Good Fences Make Good Neighbors: Five Fencing Etiquette Rules to Follow

As the saying goes, "good fences make good neighbors." This saying is usually meant to indicate that setting and keeping boundaries with your neighbors is a good way to maintain a positive relationship. However, it also has a more literal meaning. If you follow fencing etiquette rules, you and your neighbors will have an easier time getting along and agreeing with one another. Here are five basic fencing etiquette rules to follow.

Ask before making changes to the fence.

If there is an existing fence between your land and your neighbor's land, always show them respect by asking before you make any changes to the fence -- even if the fence technically belongs to you. For example, if you want to replace some of the fence posts, paint the top rail a different color, or hang some plants from the fence, just take a moment to present your plans to your neighbor before moving forward. Chances are, they'll be agreeable with your plans simply because they appreciate that you've included them in the decision. 

Allow them to give input when choosing a new fence.

If you ever need to replace the fence or put up a new fence where there was not one, always ask your neighbor about this, too. Allow them to give some input into the style of fence you choose. This does not mean you have to give them free reign. After all, if you are installing a privacy fence to make your yard feel secluded, you wouldn't want to ask them what type of fence they prefer and find that they want a chain link fence. A better way to approach this is to say "I was thinking of installing a privacy fence. I looked into options x, y, and z from this fencing company. Which one would you prefer?" Or, you could even show them the fence design you want, and ask if they have any color preferences.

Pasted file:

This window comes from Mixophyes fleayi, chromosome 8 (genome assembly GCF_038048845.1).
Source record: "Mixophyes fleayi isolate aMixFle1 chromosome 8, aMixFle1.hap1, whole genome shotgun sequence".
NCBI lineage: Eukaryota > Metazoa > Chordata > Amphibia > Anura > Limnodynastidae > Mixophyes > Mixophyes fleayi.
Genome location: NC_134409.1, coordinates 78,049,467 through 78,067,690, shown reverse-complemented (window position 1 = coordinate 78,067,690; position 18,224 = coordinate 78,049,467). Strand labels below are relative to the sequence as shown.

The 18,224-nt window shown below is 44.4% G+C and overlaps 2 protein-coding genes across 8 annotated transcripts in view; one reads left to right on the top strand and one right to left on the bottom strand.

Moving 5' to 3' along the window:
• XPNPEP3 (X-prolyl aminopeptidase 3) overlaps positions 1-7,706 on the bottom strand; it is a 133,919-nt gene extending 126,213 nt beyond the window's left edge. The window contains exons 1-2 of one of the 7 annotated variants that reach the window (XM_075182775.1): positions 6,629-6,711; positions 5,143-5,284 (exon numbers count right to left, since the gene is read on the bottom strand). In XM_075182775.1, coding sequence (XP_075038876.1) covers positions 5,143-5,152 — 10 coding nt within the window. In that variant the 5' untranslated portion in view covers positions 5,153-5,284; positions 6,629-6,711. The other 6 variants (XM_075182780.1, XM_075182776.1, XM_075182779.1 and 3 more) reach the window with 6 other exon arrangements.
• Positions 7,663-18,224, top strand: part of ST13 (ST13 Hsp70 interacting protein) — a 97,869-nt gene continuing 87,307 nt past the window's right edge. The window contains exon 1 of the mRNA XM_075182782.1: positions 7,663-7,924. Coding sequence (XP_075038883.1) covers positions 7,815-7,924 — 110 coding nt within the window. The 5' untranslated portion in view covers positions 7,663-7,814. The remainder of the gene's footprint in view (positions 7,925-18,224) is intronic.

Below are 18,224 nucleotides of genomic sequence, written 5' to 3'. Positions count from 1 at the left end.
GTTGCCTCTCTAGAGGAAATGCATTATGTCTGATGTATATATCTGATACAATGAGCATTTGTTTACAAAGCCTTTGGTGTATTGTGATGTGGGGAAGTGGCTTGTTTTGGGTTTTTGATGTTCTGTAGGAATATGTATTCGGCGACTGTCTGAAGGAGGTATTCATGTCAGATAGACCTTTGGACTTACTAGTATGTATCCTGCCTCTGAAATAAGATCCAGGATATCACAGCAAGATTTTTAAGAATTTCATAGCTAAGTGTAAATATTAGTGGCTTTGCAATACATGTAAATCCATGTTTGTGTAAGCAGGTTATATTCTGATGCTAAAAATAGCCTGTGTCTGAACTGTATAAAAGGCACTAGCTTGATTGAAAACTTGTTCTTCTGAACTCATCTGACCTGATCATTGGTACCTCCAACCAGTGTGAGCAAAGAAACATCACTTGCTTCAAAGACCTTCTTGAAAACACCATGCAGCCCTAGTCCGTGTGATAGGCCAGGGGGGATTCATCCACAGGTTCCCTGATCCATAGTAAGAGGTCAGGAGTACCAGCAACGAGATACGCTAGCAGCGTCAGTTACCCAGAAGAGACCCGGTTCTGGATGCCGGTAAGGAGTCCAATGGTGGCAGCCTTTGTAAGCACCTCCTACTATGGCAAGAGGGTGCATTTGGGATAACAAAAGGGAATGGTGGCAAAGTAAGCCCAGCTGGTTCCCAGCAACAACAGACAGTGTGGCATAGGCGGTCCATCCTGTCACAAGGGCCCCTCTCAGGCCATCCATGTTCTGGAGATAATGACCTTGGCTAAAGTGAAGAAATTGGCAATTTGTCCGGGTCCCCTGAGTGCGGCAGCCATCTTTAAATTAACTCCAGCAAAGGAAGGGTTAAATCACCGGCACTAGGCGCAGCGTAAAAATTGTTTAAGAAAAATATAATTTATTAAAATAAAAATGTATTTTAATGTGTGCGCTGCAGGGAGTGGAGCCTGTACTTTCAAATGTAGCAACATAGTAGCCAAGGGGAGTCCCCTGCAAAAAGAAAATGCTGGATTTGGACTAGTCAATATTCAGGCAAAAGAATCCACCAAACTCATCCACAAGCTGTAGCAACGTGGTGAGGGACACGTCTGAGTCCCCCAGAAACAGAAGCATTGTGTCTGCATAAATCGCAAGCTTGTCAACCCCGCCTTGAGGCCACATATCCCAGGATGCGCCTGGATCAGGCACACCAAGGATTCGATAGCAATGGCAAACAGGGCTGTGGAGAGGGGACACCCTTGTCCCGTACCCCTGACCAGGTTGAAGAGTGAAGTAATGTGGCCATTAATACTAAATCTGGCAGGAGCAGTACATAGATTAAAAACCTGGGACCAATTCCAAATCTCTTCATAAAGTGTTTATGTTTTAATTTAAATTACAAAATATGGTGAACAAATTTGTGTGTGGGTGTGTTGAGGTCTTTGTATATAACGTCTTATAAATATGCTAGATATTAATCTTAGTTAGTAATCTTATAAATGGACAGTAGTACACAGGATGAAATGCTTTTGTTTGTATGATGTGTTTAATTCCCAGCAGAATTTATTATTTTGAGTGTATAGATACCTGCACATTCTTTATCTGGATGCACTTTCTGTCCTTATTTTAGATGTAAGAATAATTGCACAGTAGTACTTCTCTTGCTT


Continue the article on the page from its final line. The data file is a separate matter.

Sometimes, if your neighbor has a very different fence preference from you, they may offer to give you some money towards the cost of the new fence. You should then work with them and be willing to compromise for a fence you can both live with.

Put the "nice" side of the fence towards your neighbor's yard.

If you are paying for the fence, convention is to put the nicer side of the fence towards your neighbor's yard. Of course, there are more modern fence designs that create both sides of the fence to look exactly the same. If you and your neighbor are both contributing financially to installing a new fence, you may want to spring for one of these (more expensive) fence designs; this way, nobody has to settle for the less attractive side.

Offer to maintain both sides of the fence.

If you will be painting or staining the fence, ask your neighbor if they would like you to treat their side of the fence, too. This is better for the fence overall, and it's easier to treat the whole fence at once. It would be considered rude to only treat the side of the fence facing your property -- unless your neighbor has specified that they would prefer to treat their side of the fence independently.

Respect the boundaries the fence represents.

Whether the fence belongs to you or to the neighbor, respect that the fence symbolizes a boundary -- whether you can see through it to their yard or not. Do not climb the fence or allow your children to do so. Keep your dog from digging under the fence or jumping over it, too.

If you follow the rules above when it comes to fencing, you and your neighbors will have an easier time establishing and maintaining a good relationship. For more information, visit a website such as